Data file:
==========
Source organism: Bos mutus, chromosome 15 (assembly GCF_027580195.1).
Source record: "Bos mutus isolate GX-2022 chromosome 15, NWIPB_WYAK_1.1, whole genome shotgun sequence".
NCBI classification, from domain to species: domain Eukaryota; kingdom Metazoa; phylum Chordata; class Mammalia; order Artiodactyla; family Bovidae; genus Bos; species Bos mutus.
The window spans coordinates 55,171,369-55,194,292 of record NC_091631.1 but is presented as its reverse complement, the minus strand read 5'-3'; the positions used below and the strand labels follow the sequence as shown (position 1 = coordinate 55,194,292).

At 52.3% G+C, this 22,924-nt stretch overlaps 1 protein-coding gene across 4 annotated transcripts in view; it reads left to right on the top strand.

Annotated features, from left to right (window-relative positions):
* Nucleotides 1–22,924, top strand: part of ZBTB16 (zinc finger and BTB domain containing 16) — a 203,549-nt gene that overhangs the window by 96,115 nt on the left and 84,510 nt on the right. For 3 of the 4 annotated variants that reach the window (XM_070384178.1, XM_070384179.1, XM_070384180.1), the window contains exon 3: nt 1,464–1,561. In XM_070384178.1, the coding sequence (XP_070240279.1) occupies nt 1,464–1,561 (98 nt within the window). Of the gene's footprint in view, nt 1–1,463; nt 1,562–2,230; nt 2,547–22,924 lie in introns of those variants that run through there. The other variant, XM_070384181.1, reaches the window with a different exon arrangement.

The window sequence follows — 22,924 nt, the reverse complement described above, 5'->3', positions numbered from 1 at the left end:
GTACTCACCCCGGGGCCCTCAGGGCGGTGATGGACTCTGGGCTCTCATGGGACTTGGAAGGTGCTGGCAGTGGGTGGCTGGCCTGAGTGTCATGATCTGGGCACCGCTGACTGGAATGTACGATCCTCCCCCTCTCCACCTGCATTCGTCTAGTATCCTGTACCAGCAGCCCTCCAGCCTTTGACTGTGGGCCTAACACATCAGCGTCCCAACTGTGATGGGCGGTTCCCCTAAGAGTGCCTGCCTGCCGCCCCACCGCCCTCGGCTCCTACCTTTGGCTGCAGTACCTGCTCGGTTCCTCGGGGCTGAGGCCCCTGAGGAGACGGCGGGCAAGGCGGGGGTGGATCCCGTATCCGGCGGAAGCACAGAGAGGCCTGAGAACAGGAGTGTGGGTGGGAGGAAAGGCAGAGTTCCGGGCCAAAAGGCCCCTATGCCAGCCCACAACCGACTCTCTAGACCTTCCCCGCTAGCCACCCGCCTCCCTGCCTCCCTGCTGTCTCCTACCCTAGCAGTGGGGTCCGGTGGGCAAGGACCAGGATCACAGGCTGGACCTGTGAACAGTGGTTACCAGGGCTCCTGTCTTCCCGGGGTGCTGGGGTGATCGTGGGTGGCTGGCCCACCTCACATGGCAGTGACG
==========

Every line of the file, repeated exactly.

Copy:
Source organism: Bos mutus, chromosome 15 (assembly GCF_027580195.1).
Source record: "Bos mutus isolate GX-2022 chromosome 15, NWIPB_WYAK_1.1, whole genome shotgun sequence".
NCBI classification, from domain to species: domain Eukaryota; kingdom Metazoa; phylum Chordata; class Mammalia; order Artiodactyla; family Bovidae; genus Bos; species Bos mutus.
The window spans coordinates 55,171,369-55,194,292 of record NC_091631.1 but is presented as its reverse complement, the minus strand read 5'-3'; the positions used below and the strand labels follow the sequence as shown (position 1 = coordinate 55,194,292).

At 52.3% G+C, this 22,924-nt stretch overlaps 1 protein-coding gene across 4 annotated transcripts in view; it reads left to right on the top strand.

Annotated features, from left to right (window-relative positions):
* Nucleotides 1–22,924, top strand: part of ZBTB16 (zinc finger and BTB domain containing 16) — a 203,549-nt gene that overhangs the window by 96,115 nt on the left and 84,510 nt on the right. For 3 of the 4 annotated variants that reach the window (XM_070384178.1, XM_070384179.1, XM_070384180.1), the window contains exon 3: nt 1,464–1,561. In XM_070384178.1, the coding sequence (XP_070240279.1) occupies nt 1,464–1,561 (98 nt within the window). Of the gene's footprint in view, nt 1–1,463; nt 1,562–2,230; nt 2,547–22,924 lie in introns of those variants that run through there. The other variant, XM_070384181.1, reaches the window with a different exon arrangement.

The window sequence follows — 22,924 nt, the reverse complement described above, 5'->3', positions numbered from 1 at the left end:
GTACTCACCCCGGGGCCCTCAGGGCGGTGATGGACTCTGGGCTCTCATGGGACTTGGAAGGTGCTGGCAGTGGGTGGCTGGCCTGAGTGTCATGATCTGGGCACCGCTGACTGGAATGTACGATCCTCCCCCTCTCCACCTGCATTCGTCTAGTATCCTGTACCAGCAGCCCTCCAGCCTTTGACTGTGGGCCTAACACATCAGCGTCCCAACTGTGATGGGCGGTTCCCCTAAGAGTGCCTGCCTGCCGCCCCACCGCCCTCGGCTCCTACCTTTGGCTGCAGTACCTGCTCGGTTCCTCGGGGCTGAGGCCCCTGAGGAGACGGCGGGCAAGGCGGGGGTGGATCCCGTATCCGGCGGAAGCACAGAGAGGCCTGAGAACAGGAGTGTGGGTGGGAGGAAAGGCAGAGTTCCGGGCCAAAAGGCCCCTATGCCAGCCCACAACCGACTCTCTAGACCTTCCCCGCTAGCCACCCGCCTCCCTGCCTCCCTGCTGTCTCCTACCCTAGCAGTGGGGTCCGGTGGGCAAGGACCAGGATCACAGGCTGGACCTGTGAACAGTGGTTACCAGGGCTCCTGTCTTCCCGGGGTGCTGGGGTGATCGTGGGTGGCTGGCCCACCTCACATGGCAGTGACG